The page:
Utah AGO working closely with the Governor’s office, legislators, and
San Juan County to file a lawsuit challenging the national monument designation.
SALT LAKE CITY December 28, 2016 – In a statement today, Utah Attorney General Sean Reyes condemned President Obama’s designation of a Bears Ears National Monument in San Juan County, Utah.
“It is extremely disappointing that President Obama has declared another national monument here in Utah, ignoring the voices of so many in our state, particularly those closest to the designated space. By significantly restricting access to a large portion of public lands in Utah, the President weakens land management capabilities and fails to protect those the Antiquities Act intended to benefit.
“The sacred tribal areas in and around Bears Ears should absolutely be protected but in a way that is legally sound and that makes sense. A national monument in San Juan County does not preserve the land but divests it from the very people for whom it is sacred. The local Navajo will no longer be able to gather medicine or firewood, graze cattle, hunt, maintain their livelihoods or access the mountain heights for their religious ceremonies.
“The Antiquities Act was passed to protect archaeological sites from pillage by treasure hunters with narrow, focused designations of thousands of acres or only what was absolutely necessary. It has turned into a tool for the Executive Branch to bypass proper Congressional authority, to designate millions of acres at a time and far beyond what is necessary to preserve sacred sites.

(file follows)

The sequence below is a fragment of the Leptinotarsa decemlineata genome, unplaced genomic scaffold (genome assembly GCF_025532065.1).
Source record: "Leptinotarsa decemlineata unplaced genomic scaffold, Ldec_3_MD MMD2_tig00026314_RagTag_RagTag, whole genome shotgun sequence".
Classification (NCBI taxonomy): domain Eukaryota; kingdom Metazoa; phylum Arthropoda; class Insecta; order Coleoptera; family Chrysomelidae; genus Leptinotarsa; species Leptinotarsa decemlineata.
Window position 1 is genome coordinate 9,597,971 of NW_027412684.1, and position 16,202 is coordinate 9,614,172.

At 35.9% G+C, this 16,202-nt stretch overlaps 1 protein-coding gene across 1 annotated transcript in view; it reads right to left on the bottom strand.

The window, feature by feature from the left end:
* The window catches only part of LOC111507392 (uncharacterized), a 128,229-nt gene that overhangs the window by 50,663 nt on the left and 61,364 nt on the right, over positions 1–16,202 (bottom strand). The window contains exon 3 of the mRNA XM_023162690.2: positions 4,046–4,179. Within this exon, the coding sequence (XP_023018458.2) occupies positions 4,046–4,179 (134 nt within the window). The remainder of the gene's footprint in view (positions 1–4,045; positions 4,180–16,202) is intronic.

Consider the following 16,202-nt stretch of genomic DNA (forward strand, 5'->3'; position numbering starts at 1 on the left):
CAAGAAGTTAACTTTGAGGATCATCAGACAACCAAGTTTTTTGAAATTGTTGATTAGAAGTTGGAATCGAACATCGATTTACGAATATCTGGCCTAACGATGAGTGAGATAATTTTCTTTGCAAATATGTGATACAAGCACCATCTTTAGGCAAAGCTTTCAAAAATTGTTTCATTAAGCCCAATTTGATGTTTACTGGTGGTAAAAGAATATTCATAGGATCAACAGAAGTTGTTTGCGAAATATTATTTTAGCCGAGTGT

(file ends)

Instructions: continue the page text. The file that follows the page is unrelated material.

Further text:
“Rather than shut out local residents, the Administration should look for ways to strengthen schools, pave roads, and build the local economy. Instead, it rides roughshod over repeatedly expressed local concerns and exceeds the law’s scope as intended by Congress when it passed the Antiquities Act over a century ago.
“My office is working closely with the Governor’s office, federal and state legislators, and San Juan County to file a lawsuit challenging this egregious overreach by the Obama Administration. This case is different from other past challenges by states and counties and we are confident in our chances of success. But the courtroom is not our only option. Our federal delegation is working hard to defund the designation or rescind it altogether. Additionally, we look forward to working with the new Presidential Administration on ways to curtail or otherwise address the designation.
“Utah’s public lands deserve stewardship, but through the appropriate avenue of Congressional action with real participation of state, local and tribal leaders.”
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